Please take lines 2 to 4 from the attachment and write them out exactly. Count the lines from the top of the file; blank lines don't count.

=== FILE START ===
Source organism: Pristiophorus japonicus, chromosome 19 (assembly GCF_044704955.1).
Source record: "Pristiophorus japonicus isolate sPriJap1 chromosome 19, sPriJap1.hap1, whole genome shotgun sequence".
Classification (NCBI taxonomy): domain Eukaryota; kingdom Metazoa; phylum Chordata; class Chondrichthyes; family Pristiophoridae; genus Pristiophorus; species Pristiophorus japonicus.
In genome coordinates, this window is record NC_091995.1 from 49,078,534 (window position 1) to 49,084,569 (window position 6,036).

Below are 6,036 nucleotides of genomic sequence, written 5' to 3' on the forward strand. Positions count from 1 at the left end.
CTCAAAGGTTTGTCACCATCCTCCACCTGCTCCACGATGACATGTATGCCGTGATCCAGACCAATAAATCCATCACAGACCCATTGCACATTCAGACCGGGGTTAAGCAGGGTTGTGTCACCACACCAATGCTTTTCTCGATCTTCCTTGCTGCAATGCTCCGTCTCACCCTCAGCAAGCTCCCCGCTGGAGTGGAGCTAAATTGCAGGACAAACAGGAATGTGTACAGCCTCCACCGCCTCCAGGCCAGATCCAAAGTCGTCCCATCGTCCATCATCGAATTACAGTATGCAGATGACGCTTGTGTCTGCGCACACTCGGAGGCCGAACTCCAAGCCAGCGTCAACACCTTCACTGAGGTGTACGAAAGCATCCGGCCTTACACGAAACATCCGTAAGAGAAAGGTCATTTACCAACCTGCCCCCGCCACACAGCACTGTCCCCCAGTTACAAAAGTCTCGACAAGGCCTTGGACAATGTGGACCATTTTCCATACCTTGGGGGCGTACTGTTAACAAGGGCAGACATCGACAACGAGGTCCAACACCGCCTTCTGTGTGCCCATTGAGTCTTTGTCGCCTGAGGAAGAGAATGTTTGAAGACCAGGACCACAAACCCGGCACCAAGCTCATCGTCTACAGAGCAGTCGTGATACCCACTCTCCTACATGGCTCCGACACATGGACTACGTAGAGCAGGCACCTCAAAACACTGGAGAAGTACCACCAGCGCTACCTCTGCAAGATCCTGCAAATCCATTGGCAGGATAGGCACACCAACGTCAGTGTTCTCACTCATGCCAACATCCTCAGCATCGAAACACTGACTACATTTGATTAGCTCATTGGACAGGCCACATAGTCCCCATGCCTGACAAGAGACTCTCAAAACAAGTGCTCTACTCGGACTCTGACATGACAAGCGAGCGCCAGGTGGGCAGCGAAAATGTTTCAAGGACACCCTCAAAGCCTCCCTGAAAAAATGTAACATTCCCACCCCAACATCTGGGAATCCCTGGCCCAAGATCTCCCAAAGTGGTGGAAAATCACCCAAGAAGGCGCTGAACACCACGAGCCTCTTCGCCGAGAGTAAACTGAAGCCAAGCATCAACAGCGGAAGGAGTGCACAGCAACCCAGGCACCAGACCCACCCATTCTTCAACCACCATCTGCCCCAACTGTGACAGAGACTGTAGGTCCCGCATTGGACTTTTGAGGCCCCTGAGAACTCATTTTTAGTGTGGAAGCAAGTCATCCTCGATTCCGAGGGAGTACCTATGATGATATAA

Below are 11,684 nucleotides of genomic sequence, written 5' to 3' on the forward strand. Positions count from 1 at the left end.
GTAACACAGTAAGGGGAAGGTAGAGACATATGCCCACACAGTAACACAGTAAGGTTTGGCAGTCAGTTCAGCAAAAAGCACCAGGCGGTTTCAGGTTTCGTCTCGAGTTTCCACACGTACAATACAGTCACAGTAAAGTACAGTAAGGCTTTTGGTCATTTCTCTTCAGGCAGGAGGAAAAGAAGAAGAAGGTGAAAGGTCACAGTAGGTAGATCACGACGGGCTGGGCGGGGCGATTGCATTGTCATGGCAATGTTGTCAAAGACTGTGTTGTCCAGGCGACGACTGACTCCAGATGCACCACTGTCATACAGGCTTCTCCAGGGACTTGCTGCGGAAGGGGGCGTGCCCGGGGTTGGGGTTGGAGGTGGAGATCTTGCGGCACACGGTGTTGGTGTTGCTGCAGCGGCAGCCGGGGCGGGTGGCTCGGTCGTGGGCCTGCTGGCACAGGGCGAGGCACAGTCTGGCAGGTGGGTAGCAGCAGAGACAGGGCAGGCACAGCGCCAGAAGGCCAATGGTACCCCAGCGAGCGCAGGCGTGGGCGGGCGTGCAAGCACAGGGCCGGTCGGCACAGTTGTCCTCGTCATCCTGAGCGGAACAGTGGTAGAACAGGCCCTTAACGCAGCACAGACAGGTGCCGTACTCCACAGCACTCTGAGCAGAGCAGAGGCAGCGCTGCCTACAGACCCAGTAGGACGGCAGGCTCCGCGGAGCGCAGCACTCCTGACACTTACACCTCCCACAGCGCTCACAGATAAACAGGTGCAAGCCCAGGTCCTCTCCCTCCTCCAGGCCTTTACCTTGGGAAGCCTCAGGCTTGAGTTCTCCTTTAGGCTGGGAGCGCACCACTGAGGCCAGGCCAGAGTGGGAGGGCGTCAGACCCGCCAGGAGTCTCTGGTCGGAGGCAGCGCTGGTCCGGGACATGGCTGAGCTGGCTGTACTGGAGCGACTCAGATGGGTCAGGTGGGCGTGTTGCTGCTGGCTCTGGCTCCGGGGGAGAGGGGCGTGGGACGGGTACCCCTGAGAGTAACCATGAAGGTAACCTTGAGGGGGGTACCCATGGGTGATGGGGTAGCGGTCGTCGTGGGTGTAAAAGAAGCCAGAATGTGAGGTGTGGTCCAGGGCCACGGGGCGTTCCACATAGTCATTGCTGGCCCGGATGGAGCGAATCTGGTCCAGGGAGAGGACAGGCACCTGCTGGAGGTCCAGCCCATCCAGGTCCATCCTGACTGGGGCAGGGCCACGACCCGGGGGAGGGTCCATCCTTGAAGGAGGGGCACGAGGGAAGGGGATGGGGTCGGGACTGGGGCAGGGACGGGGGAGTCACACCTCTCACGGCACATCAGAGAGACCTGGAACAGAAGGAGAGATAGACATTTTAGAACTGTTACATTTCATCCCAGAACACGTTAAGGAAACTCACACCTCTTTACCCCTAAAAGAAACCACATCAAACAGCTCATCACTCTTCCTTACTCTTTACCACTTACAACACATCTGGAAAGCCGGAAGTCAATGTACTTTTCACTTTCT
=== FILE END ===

Source record: "Pristiophorus japonicus isolate sPriJap1 chromosome 19, sPriJap1.hap1, whole genome shotgun sequence".
Classification (NCBI taxonomy): domain Eukaryota; kingdom Metazoa; phylum Chordata; class Chondrichthyes; family Pristiophoridae; genus Pristiophorus; species Pristiophorus japonicus.
In genome coordinates, this window is record NC_091995.1 from 49,078,534 (window position 1) to 49,084,569 (window position 6,036).